It's been more than a year since the Supreme Court's landmark Obergefell v. Hodges decision made same-sex marriage the law of the land — a historic move that was widely hailed as a blanket victory for the entire LGBTQ rights movement.
But the hard truth is, while same-sex couples now have the right to marry in every state, LGBTQ are routinely denied other basic rights — and, in plenty of places in the United States, that's perfectly legal.
Yes, you read that right. As Chad Griffin, president of Human Rights Campaign, said in 2015 shortly after the Supreme Court's decision, "Even after this 50 state marriage victory at the Supreme Court, in most states in this country, a couple who gets married at 10 a.m. remain at risk of being fired from their jobs by noon and evicted from their home by 2 p.m. simply for posting their wedding photos on Facebook."
Griffin also pointed out that transgender Americans "remain disproportionately at-risk of facing discrimination — and even violence — in their daily lives."
While it's still true most U.S. states do not have statewide laws prohibiting discrimination based on sexual orientation and gender identity, some American cities are safer than others when it comes to legal protections for LGBTQ people.
The HRC's 2016 Municipal Equality Index ranked 506 cities across the country on criteria which included whether or not they have non-discrimination laws, the inclusiveness of city services and city law enforcement, including the reporting of hate crimes.
Of the 506 cities evaluated, 60 scored a perfect 100 on the HRC's index — including some cities that were passing laws to protect LGBTQ communities even as their state legislators worked to enact anti-LGBTQ legislation. In Iowa, for example, three cities scored a perfect 100 on the HRC's index even though, in 2016, the state's Republican-controlled house killed a bill that would have added transgender people to the list of groups protected against hate crimes.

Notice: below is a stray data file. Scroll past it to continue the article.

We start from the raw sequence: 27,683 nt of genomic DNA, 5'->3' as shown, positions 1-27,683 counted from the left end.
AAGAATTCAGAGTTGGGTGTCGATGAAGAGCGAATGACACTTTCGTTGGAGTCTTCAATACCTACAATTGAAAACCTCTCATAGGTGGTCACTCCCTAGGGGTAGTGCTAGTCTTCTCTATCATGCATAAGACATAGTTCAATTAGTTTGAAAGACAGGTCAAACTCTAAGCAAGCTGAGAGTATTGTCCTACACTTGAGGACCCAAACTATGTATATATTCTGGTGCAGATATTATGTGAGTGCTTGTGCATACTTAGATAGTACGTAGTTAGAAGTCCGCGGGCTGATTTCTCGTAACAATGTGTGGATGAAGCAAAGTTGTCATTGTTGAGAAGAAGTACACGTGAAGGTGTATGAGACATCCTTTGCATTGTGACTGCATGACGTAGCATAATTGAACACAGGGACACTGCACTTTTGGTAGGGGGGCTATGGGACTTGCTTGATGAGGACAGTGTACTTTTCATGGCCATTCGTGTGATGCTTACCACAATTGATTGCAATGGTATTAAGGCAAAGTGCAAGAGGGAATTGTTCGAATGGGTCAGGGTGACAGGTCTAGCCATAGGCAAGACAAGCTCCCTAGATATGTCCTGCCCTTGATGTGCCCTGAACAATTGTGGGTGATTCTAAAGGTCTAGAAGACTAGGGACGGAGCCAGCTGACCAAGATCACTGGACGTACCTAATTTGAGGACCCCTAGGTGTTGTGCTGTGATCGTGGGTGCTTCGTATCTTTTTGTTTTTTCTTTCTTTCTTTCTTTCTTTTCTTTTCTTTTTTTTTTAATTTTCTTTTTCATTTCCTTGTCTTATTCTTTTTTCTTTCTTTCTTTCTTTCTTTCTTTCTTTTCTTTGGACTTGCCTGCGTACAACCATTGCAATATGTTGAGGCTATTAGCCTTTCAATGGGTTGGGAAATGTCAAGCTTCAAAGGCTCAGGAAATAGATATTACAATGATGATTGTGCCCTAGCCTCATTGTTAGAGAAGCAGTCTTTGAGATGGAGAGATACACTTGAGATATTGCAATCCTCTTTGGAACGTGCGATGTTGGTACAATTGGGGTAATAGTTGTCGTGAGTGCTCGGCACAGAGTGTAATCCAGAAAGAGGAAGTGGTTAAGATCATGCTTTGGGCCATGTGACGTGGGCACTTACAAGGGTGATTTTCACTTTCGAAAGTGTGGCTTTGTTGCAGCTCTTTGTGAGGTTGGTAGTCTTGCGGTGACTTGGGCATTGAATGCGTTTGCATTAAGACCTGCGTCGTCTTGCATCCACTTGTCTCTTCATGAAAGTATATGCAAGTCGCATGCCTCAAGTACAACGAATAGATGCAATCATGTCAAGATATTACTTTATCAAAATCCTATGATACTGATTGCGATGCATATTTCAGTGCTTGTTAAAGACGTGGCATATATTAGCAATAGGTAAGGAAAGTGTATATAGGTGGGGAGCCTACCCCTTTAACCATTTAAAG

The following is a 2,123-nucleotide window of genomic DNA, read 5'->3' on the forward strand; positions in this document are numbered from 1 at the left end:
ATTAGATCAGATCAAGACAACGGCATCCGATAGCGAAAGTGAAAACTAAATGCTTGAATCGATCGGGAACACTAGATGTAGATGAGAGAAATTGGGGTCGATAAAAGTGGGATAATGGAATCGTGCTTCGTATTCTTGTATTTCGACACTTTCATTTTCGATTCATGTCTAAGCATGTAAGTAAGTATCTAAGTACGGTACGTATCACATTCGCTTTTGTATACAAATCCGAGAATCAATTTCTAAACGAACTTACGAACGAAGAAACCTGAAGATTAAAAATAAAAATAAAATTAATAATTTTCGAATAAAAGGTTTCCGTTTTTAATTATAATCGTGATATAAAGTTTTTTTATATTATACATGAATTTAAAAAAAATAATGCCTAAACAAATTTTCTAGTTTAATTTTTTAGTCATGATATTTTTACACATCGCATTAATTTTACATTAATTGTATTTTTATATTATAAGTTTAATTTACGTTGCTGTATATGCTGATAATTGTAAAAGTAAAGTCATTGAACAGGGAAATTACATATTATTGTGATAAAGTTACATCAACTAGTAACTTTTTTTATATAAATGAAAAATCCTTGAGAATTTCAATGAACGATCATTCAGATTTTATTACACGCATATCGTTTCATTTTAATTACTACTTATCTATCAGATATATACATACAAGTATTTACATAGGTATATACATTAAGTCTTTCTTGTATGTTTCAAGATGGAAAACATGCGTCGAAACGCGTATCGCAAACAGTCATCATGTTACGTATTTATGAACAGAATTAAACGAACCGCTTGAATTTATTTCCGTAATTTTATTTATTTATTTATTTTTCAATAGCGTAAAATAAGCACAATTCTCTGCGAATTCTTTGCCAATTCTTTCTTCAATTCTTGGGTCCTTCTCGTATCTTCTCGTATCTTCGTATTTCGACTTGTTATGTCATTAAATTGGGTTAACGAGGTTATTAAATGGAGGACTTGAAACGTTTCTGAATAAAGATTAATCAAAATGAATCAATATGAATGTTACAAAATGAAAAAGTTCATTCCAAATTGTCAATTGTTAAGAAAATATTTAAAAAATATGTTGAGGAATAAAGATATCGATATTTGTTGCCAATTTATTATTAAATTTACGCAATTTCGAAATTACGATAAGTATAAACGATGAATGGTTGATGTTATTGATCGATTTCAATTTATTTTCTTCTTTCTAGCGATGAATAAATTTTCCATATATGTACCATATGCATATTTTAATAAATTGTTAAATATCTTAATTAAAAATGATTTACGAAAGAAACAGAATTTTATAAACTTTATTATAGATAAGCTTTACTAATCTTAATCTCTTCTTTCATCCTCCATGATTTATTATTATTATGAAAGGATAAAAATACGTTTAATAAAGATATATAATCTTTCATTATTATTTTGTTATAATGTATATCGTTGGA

Here are the 60 cities and municipalities, listed by state, offering LGBTQ people the most legal protections and inclusion, according to the HRC's 2016 rankings:
But even in the top-scoring cities on the HRC's index, people who identify as LGBTQ may still face discrimination and violence. As the report accompanying the index made clear, "Even the most thoughtful survey of laws and policies cannot objectively assess the efficacy of enforcement and it certainly cannot encapsulate the lived experience of discrimination that many LGBTQ people—even those living in 100-point cities — face every day."
With a slew of new anti-trans "bathroom bills" being proposed for 2017 and the Trump administration poised to roll-back protections for trans students, the pressure will be on LGBTQ-friendly cities and municipalities to do even more to protect their residents.
Some cities are already stepping up to the plate and promising to do whatever it takes to maintain and extend legal protections for LGBTQ people. In a resolution passed in November, as an official response to the results of the presidential election, the San Francisco Board of Supervisors stated the city's position in no uncertain terms — "there will be no conversion therapy, no withdrawal of rights in San Francisco," it read.
"We began hosting gay weddings twelve years ago, and we are not stopping now. And to all the LGBTQ people all over the country who feel scared, bullied, or alone: You matter. You are seen; you are loved; and San Francisco will never stop fighting for you."